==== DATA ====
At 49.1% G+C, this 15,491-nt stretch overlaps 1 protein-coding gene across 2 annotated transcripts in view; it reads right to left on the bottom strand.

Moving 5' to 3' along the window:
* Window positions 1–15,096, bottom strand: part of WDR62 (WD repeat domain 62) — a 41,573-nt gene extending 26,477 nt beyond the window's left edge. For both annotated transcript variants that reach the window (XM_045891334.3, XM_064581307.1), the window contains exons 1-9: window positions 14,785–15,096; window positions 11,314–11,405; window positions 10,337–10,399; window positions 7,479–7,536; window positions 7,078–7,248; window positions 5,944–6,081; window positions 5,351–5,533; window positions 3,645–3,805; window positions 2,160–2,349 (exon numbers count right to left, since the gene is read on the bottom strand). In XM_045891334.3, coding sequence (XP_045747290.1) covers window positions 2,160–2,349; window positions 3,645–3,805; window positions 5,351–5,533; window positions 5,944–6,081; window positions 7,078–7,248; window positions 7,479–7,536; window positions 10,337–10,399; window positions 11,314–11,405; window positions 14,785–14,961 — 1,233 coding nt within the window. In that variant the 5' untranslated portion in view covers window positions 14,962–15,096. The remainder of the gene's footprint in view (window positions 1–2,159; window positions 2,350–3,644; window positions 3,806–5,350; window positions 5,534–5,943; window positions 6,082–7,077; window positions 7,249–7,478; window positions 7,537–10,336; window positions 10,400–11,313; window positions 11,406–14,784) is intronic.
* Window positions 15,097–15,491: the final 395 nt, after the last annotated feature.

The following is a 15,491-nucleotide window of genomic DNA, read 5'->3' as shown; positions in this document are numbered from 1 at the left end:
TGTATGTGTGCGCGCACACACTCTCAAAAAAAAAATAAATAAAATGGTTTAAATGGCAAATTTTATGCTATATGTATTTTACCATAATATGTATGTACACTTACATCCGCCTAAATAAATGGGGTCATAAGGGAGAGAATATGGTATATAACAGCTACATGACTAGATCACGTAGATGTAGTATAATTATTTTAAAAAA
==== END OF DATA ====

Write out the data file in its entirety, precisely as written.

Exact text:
At 49.1% G+C, this 15,491-nt stretch overlaps 1 protein-coding gene across 2 annotated transcripts in view; it reads right to left on the bottom strand.

Moving 5' to 3' along the window:
* Window positions 1–15,096, bottom strand: part of WDR62 (WD repeat domain 62) — a 41,573-nt gene extending 26,477 nt beyond the window's left edge. For both annotated transcript variants that reach the window (XM_045891334.3, XM_064581307.1), the window contains exons 1-9: window positions 14,785–15,096; window positions 11,314–11,405; window positions 10,337–10,399; window positions 7,479–7,536; window positions 7,078–7,248; window positions 5,944–6,081; window positions 5,351–5,533; window positions 3,645–3,805; window positions 2,160–2,349 (exon numbers count right to left, since the gene is read on the bottom strand). In XM_045891334.3, coding sequence (XP_045747290.1) covers window positions 2,160–2,349; window positions 3,645–3,805; window positions 5,351–5,533; window positions 5,944–6,081; window positions 7,078–7,248; window positions 7,479–7,536; window positions 10,337–10,399; window positions 11,314–11,405; window positions 14,785–14,961 — 1,233 coding nt within the window. In that variant the 5' untranslated portion in view covers window positions 14,962–15,096. The remainder of the gene's footprint in view (window positions 1–2,159; window positions 2,350–3,644; window positions 3,806–5,350; window positions 5,534–5,943; window positions 6,082–7,077; window positions 7,249–7,478; window positions 7,537–10,336; window positions 10,400–11,313; window positions 11,406–14,784) is intronic.
* Window positions 15,097–15,491: the final 395 nt, after the last annotated feature.

The following is a 15,491-nucleotide window of genomic DNA, read 5'->3' as shown; positions in this document are numbered from 1 at the left end:
TGTATGTGTGCGCGCACACACTCTCAAAAAAAAAATAAATAAAATGGTTTAAATGGCAAATTTTATGCTATATGTATTTTACCATAATATGTATGTACACTTACATCCGCCTAAATAAATGGGGTCATAAGGGAGAGAATATGGTATATAACAGCTACATGACTAGATCACGTAGATGTAGTATAATTATTTTAAAAAA